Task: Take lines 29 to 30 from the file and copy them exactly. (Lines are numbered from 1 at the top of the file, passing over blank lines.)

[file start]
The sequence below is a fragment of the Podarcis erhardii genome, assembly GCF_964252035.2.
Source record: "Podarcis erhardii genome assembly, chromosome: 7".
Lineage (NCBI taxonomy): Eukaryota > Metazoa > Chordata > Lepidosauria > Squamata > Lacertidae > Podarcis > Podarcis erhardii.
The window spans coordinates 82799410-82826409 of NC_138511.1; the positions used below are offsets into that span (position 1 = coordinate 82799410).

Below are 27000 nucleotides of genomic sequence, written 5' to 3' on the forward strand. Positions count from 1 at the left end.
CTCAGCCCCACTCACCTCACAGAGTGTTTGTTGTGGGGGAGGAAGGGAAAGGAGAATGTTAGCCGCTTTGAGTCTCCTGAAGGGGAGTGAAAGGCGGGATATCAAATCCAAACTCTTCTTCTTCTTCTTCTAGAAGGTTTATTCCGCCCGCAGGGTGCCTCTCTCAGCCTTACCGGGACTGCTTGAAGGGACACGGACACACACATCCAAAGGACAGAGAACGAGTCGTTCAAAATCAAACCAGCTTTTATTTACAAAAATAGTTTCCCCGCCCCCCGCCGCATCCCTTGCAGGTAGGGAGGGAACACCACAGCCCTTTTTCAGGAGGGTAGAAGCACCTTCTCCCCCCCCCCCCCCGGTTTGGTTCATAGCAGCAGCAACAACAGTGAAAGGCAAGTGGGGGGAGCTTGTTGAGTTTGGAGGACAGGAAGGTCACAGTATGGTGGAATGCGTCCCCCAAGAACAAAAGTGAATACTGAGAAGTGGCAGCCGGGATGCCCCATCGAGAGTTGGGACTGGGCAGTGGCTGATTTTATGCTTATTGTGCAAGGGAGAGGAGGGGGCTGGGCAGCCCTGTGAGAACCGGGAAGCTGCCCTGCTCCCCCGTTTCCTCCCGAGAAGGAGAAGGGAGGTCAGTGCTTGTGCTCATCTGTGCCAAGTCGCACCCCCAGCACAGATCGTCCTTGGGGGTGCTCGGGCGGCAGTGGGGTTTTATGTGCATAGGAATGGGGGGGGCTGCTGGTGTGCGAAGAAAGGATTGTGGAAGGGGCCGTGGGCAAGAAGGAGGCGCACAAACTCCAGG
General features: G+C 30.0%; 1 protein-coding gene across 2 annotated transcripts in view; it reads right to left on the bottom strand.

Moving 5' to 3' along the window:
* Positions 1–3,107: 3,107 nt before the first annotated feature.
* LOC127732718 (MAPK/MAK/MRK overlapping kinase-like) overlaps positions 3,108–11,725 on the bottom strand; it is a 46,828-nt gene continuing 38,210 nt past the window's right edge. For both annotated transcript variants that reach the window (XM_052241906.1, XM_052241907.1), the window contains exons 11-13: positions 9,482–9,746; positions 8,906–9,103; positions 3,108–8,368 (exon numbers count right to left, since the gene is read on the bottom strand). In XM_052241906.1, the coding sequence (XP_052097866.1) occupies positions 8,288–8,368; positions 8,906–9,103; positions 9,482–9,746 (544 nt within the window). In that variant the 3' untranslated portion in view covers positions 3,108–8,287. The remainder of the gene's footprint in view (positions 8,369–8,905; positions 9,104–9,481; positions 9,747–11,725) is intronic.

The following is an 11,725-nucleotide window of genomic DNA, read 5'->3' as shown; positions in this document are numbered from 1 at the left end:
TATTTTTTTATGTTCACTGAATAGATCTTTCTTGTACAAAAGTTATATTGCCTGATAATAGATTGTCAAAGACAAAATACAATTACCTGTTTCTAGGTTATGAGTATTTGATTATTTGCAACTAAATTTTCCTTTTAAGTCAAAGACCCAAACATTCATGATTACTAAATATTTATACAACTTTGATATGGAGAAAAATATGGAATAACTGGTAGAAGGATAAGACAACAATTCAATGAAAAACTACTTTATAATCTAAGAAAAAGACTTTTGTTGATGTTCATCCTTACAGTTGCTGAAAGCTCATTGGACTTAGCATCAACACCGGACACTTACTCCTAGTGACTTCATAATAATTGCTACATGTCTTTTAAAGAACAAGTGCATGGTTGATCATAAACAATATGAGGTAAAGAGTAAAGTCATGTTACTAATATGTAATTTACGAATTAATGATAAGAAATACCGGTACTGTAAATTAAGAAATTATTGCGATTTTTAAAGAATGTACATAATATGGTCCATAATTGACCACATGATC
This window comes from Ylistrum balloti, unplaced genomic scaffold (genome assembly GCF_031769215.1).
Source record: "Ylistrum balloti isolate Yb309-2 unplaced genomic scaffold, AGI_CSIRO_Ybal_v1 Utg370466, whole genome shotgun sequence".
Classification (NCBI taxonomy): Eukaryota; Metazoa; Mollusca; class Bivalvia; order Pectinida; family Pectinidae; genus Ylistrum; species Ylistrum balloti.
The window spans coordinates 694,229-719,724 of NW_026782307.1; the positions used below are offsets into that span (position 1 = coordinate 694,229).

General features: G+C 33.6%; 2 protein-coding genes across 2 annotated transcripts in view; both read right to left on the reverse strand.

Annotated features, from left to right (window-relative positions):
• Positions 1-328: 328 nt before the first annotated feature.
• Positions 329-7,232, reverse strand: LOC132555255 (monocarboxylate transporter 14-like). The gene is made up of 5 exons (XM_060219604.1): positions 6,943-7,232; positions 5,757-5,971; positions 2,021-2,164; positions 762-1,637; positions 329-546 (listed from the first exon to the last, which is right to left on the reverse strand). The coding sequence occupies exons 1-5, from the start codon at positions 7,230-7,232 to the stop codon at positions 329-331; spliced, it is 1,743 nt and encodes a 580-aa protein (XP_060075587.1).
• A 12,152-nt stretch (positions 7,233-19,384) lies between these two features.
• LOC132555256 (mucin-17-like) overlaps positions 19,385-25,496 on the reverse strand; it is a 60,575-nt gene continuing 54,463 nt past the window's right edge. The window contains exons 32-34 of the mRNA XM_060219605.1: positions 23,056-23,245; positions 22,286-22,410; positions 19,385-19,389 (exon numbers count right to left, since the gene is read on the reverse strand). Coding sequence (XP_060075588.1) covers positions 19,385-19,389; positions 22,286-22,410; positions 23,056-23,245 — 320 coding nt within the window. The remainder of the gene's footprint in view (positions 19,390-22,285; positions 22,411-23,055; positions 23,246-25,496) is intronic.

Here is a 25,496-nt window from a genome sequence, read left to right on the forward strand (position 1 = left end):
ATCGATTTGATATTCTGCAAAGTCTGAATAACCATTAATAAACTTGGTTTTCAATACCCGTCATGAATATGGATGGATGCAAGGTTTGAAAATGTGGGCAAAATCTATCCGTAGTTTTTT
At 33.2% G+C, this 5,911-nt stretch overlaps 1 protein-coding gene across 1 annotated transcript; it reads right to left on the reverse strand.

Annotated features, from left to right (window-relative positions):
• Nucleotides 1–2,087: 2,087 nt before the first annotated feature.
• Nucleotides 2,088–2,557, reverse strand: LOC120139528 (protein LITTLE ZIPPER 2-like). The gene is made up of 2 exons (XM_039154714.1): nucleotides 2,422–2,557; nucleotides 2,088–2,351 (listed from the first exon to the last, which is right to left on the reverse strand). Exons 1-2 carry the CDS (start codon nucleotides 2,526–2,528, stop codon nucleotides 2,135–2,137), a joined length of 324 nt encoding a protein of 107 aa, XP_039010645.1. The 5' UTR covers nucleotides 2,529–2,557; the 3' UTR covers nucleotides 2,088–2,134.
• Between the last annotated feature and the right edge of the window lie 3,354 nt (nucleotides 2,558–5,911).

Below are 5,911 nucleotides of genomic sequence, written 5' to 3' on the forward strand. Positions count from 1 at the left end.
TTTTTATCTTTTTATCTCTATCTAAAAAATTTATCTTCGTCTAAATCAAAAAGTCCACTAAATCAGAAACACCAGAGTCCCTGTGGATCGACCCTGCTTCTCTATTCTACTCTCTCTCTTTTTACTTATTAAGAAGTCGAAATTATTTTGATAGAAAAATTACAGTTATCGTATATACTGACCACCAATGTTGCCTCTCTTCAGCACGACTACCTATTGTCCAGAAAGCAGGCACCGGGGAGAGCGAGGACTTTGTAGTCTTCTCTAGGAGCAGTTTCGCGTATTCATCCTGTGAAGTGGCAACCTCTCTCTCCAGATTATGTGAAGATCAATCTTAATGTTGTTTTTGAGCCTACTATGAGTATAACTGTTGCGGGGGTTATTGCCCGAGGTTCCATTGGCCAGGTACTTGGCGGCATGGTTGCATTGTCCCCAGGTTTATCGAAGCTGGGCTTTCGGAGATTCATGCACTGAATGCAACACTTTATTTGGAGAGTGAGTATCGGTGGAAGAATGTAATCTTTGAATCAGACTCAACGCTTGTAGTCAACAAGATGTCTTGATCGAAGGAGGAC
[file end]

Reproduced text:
• Between the last annotated feature and the right edge of the window lie 3,354 nt (nucleotides 2,558–5,911).

Below are 5,911 nucleotides of genomic sequence, written 5' to 3' on the forward strand. Positions count from 1 at the left end.